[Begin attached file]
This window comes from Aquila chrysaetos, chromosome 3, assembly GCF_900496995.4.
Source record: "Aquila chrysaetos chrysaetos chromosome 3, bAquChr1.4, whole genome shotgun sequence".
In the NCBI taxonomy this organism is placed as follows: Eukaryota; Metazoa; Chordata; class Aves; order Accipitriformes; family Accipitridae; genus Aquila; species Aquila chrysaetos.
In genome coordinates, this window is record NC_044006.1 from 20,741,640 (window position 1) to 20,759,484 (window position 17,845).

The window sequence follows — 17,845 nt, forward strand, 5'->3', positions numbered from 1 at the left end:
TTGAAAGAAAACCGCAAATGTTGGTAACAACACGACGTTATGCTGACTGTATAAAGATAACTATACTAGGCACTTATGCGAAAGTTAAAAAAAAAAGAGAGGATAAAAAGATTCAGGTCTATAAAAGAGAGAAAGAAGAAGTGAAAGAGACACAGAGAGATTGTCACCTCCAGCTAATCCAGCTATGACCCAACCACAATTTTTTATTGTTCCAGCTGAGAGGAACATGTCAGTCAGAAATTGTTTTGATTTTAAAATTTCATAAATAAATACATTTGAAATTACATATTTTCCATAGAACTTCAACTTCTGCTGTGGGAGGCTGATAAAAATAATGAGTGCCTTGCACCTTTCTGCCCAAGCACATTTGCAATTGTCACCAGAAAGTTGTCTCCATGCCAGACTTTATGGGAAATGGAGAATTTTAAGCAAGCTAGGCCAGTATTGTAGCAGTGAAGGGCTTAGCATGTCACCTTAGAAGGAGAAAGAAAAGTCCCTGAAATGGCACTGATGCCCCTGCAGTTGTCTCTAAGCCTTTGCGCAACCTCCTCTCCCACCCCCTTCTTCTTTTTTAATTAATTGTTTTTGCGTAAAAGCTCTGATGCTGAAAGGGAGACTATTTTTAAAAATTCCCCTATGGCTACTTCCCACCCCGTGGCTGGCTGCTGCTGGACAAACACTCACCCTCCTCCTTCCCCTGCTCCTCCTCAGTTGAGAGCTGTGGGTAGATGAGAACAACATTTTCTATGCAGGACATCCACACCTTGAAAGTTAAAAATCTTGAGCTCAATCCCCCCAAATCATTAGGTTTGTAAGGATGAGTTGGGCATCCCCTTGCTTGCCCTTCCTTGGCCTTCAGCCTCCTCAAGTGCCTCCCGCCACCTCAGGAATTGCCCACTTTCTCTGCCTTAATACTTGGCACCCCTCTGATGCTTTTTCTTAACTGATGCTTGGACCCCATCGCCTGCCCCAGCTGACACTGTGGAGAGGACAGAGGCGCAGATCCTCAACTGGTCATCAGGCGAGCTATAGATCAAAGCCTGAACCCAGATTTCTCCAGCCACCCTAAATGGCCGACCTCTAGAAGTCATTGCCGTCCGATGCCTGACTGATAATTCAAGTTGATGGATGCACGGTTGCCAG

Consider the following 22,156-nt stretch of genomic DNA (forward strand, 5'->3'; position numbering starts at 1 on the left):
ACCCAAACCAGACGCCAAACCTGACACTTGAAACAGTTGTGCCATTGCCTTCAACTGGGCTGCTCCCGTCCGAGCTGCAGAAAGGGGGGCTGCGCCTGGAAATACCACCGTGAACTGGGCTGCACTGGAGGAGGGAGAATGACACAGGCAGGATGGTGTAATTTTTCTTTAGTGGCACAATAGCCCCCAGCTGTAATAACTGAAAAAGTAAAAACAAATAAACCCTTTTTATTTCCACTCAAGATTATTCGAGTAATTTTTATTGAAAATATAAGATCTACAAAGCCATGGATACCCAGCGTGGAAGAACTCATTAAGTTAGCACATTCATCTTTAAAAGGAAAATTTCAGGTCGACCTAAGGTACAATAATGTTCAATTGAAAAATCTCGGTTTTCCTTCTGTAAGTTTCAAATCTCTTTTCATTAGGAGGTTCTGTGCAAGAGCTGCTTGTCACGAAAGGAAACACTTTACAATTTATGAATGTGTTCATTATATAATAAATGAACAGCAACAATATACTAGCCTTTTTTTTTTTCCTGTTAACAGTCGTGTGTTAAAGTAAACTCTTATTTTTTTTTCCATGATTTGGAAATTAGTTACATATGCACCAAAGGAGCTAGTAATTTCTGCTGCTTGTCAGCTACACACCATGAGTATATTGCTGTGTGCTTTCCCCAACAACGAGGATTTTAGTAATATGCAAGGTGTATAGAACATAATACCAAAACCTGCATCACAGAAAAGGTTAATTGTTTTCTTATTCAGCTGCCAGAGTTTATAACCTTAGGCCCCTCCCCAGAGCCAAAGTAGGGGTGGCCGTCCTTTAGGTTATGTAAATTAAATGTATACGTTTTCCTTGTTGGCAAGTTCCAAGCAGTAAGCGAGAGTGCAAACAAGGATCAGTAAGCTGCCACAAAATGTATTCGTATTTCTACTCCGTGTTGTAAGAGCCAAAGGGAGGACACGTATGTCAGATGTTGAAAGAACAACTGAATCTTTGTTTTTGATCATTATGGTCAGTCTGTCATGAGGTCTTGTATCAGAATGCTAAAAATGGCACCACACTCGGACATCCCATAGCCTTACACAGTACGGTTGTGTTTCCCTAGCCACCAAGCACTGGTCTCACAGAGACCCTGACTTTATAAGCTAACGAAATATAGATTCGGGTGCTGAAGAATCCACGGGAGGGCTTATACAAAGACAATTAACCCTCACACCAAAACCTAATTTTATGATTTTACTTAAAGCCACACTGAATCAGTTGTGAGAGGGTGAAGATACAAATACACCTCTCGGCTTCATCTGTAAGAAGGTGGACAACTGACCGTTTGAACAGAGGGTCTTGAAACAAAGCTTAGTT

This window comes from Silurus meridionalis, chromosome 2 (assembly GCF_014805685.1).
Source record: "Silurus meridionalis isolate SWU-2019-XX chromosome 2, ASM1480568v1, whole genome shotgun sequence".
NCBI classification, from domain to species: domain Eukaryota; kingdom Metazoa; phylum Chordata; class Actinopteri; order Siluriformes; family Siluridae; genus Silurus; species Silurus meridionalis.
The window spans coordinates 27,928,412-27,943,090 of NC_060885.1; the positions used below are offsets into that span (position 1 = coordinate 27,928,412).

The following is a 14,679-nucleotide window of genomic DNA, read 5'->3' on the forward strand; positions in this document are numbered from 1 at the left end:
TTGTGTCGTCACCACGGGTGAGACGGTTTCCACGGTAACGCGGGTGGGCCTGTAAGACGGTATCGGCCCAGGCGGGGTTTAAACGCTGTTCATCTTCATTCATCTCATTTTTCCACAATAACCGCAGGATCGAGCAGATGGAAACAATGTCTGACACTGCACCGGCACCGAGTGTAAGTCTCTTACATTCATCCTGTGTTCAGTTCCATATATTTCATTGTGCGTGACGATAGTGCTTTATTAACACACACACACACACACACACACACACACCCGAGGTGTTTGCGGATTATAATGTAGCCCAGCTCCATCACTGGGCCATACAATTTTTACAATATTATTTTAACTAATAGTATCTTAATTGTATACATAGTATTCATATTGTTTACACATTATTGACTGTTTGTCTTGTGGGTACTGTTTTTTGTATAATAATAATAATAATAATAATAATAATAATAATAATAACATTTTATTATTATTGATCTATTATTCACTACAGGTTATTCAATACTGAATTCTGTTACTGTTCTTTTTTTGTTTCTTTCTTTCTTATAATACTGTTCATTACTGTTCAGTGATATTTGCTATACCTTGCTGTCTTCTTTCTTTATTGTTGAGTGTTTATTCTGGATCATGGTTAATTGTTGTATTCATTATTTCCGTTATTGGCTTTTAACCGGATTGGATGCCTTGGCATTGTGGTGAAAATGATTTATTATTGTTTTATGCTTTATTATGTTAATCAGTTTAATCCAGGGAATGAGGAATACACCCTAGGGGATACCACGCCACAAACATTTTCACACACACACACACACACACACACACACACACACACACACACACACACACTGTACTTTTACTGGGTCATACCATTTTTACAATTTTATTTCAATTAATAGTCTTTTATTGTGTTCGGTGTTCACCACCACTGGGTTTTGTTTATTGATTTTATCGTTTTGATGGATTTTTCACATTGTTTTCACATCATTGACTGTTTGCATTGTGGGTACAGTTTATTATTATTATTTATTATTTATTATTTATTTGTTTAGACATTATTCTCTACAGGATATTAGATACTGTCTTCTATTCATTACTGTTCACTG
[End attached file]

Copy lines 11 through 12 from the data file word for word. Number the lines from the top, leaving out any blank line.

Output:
NCBI classification, from domain to species: domain Eukaryota; kingdom Metazoa; phylum Chordata; class Actinopteri; order Siluriformes; family Siluridae; genus Silurus; species Silurus meridionalis.
The window spans coordinates 27,928,412-27,943,090 of NC_060885.1; the positions used below are offsets into that span (position 1 = coordinate 27,928,412).